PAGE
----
As part of the changes in the market in the mid 1990s ( LLM1020), arrangements were introduced to allow Names to ‘convert’ from the traditional form of underwriting with unlimited personal liability to underwriting through a corporate body member in order to secure limited liability for their underwriting. Such members are often known as conversion vehicles. See LLM6000 for more on conversion. Care is needed with the terminology here, as these corporate body members (Namecos, SLPs and LLPs as explained below) are all, strictly, corporate members; but this term is more generally confined to limited company members, Namecos and large corporates, and often used simply to refer to the latter.
Many of the participators in the following types of limited liability member will be converted Names, but some will represent new entrants to the market.
‘Conversion’ allows the Name to use the same capital to support the final years of underwriting as an individual and the early years of underwriting through a Nameco, collective conversion vehicle, Scottish Limited Partnership or Limited Liability Partnership.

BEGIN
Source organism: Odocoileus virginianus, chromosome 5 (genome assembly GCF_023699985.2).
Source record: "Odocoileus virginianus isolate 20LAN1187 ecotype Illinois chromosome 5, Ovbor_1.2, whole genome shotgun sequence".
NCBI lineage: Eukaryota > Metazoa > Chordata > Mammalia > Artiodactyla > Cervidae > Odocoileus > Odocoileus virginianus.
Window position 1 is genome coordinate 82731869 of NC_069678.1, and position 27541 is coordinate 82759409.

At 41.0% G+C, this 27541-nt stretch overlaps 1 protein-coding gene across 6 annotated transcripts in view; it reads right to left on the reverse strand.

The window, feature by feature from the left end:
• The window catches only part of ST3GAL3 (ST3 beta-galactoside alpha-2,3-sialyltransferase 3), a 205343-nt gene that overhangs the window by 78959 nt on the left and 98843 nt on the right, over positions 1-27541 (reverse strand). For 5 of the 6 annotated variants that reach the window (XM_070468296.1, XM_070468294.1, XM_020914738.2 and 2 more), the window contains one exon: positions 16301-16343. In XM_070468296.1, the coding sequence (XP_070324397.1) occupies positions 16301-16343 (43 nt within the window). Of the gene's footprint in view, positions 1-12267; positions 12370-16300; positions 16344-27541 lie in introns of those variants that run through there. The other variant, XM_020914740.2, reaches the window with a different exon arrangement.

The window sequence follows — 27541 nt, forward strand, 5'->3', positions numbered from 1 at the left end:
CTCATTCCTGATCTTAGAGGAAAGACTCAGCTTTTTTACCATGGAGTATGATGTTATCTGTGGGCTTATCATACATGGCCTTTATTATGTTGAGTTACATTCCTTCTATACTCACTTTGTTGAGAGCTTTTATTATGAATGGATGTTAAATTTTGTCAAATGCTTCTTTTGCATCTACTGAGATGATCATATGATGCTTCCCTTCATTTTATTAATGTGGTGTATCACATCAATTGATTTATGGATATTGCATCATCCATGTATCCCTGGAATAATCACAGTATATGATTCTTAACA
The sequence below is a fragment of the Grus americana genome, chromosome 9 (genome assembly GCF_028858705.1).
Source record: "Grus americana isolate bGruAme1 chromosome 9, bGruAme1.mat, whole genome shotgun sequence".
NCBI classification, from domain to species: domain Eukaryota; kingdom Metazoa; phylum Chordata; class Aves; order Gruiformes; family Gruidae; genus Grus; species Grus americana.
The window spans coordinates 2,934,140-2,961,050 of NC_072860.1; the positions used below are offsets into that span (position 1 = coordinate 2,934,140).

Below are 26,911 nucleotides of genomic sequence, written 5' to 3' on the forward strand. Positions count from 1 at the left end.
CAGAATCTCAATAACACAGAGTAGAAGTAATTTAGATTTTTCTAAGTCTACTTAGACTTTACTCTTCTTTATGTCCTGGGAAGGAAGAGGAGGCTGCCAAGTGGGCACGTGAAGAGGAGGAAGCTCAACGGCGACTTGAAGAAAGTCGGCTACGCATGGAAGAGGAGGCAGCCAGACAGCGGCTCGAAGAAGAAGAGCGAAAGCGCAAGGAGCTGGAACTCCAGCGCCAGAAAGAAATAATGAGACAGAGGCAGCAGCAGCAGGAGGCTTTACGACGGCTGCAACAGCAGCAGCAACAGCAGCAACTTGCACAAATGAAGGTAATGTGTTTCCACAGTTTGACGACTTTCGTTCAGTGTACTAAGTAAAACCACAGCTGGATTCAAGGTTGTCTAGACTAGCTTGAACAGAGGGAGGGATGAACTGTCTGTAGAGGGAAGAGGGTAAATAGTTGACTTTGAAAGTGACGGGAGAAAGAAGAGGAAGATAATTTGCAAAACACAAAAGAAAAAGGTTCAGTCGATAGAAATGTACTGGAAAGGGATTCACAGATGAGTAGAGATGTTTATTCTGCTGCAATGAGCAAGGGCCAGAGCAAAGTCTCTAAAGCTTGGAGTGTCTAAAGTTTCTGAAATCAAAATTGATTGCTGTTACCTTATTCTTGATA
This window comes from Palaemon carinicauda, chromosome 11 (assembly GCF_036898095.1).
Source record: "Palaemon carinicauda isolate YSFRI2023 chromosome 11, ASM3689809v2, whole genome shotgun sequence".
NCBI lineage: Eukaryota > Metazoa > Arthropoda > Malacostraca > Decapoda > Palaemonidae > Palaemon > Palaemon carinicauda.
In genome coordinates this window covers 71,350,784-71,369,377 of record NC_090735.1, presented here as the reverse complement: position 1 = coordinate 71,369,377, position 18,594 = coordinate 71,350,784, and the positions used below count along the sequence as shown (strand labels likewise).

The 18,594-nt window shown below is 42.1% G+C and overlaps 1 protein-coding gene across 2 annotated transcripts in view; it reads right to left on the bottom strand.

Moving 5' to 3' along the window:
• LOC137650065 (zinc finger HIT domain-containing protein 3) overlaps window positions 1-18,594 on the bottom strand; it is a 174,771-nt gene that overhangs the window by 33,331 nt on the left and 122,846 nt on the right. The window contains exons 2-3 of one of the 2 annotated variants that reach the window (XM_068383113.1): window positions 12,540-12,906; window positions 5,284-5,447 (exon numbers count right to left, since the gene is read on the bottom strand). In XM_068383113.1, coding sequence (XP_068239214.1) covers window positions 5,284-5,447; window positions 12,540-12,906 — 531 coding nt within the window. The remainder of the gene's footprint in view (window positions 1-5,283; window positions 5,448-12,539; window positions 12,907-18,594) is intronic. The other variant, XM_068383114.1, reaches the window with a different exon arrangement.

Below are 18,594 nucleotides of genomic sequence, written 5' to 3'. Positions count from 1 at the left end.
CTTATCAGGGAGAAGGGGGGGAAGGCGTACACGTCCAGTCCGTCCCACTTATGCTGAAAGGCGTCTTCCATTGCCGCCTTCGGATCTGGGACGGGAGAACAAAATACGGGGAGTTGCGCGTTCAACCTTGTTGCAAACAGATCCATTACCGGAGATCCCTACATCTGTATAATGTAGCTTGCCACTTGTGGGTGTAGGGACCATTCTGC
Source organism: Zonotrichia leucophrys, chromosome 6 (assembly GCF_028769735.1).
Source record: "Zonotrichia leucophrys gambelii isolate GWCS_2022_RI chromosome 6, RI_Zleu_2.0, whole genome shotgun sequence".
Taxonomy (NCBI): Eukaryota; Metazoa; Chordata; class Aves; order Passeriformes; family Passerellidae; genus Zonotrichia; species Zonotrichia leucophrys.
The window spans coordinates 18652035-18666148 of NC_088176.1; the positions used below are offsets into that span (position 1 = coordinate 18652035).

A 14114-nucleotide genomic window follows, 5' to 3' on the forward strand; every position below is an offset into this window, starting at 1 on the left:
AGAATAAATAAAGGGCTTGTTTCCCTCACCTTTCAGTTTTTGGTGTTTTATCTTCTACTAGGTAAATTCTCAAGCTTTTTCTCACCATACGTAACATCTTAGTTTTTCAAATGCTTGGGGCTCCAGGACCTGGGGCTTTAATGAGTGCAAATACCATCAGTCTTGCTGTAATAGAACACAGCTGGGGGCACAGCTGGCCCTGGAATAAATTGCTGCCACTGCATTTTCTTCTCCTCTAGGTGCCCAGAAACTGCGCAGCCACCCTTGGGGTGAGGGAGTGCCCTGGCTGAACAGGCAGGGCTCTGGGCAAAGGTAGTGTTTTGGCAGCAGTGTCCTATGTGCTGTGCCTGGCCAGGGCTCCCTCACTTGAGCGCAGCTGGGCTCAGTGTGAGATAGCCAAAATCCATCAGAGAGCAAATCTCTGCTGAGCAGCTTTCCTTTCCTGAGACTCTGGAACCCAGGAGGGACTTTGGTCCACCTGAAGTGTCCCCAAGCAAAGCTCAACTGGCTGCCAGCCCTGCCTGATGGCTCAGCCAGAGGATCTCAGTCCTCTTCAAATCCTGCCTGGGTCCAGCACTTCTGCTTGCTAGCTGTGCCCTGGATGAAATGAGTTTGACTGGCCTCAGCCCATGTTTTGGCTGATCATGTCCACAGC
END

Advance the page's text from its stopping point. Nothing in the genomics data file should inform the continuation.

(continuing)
Companies specially set up by the members’ agent for, and owned and controlled by, an individual investor (sometimes with others) are known as ‘Namecos’.
Where large numbers of converting Names use their capital to support both their final years of underwriting as an individual, and the early years of a corporate member, the vehicle is sometimes referred to as a collective conversion vehicle (CCV) ( LLM6030).
Ordinary partnerships cannot be members of Lloyd's because they
do not have legal personality.
Scottish Limited Partnerships (a limited partnership formed under the law of Scotland under the Limited Partnerships Act 1907) (‘SLPs’) do have legal personality, and were admitted as members of Lloyd's from 1 January 1997.
Limited Liability Partnerships formed under the Limited Liability Partnerships Act 2000 or the Limited Liability Partnerships (Northern Ireland) Act 2002 (‘LLPs’) are bodies corporate. The Lloyd’s Membership Byelaw was amended with effect 7 December 2005 to include LLPs in the definition of corporate members of Lloyd’s. The first LLPs began underwriting from 1 January 2007, rapidly overtaking the number of SLPs.